A bill to inform California Medicare beneficiaries of their hospital observation stay status is awaiting Gov. Jerry Brown (D)’s signature.

The bill, which lawmakers approved last week and mirrors the federal NOTICE Act, would require hospitals to tell patients if they are under an observation stay, beginning Jan. 1. The observation notices also would warn patients that their status could impact what their insurance will cover, such as a nursing home stay.

State Sen. Ed Hernandez (D) said the bill will benefit average patients who may not know enough to know the difference between observation and inpatient care.

The bill is expected to be signed by the governor, and could end up being combined with the NOTICE Act’s observation stay notices when hospitals begin using them next year, according to Kaiser Health News.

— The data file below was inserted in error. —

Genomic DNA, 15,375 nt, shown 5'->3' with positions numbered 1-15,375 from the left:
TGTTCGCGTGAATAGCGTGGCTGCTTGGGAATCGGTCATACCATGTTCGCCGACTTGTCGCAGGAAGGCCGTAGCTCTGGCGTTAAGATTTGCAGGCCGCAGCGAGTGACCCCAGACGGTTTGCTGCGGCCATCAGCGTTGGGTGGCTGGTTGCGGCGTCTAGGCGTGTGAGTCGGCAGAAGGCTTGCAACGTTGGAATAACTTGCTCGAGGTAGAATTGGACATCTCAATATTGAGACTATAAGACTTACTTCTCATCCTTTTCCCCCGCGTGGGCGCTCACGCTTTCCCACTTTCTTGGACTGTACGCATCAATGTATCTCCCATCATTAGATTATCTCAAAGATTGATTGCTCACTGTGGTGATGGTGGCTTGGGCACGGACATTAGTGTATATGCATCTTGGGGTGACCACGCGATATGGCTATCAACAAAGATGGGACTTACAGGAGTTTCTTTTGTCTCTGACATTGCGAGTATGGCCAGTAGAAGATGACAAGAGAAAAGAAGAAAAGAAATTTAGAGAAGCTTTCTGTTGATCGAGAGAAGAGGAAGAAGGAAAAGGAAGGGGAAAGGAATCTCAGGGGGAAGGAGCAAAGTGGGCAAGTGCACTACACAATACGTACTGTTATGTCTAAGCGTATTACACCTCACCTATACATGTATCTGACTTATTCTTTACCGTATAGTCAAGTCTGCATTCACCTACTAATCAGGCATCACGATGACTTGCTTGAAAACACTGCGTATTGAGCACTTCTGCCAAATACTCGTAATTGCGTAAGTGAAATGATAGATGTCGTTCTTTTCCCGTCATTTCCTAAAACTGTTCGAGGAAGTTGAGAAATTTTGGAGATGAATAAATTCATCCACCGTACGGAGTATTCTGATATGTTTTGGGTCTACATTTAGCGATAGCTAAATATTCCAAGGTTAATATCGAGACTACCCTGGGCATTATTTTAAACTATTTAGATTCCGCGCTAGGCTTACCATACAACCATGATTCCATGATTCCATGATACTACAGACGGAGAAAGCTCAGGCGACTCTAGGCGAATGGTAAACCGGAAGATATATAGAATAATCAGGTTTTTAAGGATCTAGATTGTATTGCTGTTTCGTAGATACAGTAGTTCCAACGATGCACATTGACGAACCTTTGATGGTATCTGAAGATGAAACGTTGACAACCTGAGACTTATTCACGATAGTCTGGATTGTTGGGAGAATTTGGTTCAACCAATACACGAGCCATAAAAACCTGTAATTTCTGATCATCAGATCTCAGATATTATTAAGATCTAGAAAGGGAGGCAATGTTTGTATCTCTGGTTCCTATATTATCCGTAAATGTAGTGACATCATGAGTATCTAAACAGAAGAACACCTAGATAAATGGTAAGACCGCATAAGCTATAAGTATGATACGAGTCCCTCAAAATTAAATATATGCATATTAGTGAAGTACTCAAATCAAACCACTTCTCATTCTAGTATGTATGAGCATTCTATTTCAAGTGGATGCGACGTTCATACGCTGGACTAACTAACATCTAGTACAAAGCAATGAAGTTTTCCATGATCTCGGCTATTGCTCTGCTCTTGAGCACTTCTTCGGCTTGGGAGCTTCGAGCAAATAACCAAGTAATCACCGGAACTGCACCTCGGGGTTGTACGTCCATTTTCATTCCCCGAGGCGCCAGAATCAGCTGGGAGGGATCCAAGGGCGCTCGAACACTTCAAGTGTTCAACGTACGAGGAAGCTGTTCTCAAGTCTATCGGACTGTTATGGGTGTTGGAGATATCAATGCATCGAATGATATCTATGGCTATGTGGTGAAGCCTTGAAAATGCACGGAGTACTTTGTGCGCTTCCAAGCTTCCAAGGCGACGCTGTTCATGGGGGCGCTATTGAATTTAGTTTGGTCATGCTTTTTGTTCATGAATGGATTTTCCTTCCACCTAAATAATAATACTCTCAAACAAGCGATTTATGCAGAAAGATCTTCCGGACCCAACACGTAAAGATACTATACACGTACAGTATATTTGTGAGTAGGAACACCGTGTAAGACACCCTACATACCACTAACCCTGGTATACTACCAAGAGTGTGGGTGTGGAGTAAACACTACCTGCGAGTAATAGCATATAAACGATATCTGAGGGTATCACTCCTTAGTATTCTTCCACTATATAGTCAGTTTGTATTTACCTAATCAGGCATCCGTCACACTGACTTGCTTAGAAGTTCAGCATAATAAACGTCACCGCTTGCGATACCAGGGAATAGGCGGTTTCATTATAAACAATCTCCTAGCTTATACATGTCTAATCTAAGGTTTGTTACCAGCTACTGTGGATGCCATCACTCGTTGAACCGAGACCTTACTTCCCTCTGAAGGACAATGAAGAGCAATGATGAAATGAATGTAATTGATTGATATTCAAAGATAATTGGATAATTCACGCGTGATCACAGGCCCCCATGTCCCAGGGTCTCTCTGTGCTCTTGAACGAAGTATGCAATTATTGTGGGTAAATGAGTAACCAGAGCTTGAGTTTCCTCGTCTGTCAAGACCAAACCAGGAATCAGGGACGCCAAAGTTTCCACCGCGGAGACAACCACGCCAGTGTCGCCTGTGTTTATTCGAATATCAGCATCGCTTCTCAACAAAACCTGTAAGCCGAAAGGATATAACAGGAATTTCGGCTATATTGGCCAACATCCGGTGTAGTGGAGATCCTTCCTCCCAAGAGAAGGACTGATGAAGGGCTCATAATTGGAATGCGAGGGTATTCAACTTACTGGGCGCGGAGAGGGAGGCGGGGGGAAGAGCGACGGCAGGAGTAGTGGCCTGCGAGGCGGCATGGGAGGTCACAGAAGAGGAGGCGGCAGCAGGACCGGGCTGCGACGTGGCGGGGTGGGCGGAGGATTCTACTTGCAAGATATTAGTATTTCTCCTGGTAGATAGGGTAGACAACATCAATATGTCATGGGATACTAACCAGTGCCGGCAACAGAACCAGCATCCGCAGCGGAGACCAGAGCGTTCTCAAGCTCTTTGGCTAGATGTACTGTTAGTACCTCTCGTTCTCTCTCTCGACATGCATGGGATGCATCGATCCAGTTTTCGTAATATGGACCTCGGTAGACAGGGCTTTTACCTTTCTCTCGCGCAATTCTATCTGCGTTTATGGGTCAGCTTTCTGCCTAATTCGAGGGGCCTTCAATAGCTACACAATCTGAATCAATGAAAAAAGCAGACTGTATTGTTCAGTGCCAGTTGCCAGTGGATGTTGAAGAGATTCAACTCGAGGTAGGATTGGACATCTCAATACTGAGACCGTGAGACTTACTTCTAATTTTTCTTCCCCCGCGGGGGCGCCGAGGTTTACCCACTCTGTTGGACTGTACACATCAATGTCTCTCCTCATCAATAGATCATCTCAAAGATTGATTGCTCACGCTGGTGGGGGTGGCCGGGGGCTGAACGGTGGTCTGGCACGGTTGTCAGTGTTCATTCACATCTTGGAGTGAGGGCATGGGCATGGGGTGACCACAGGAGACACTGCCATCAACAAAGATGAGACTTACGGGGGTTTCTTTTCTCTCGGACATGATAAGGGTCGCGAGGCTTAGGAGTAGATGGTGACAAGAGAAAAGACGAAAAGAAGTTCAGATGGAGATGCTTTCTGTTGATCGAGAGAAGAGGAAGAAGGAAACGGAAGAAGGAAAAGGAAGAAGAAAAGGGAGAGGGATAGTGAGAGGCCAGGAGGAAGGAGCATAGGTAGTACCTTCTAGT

The legislation also would require specific nurse-to-patient staffing ratios — the first in the country — for hospitals that have separate units for observation stay patients.

While the bill and its minimum staffing provision earned praise from state healthcare associations, some consumer advocates worry the observation notices don’t do enough to ensure beneficiaries won’t get hit with any surprise bills for hospital or nursing home stays.

“It is a baby step that at least tells them there is a problem,” Bonnie Burns, a training and policy specialist at California Health Advocates, told KHN. “The issue for many beneficiaries is that the time spent in observation doesn’t let them access the Medicare nursing home benefit. The better fix would be to allow people to use their Medicare benefit if they have been under observation.”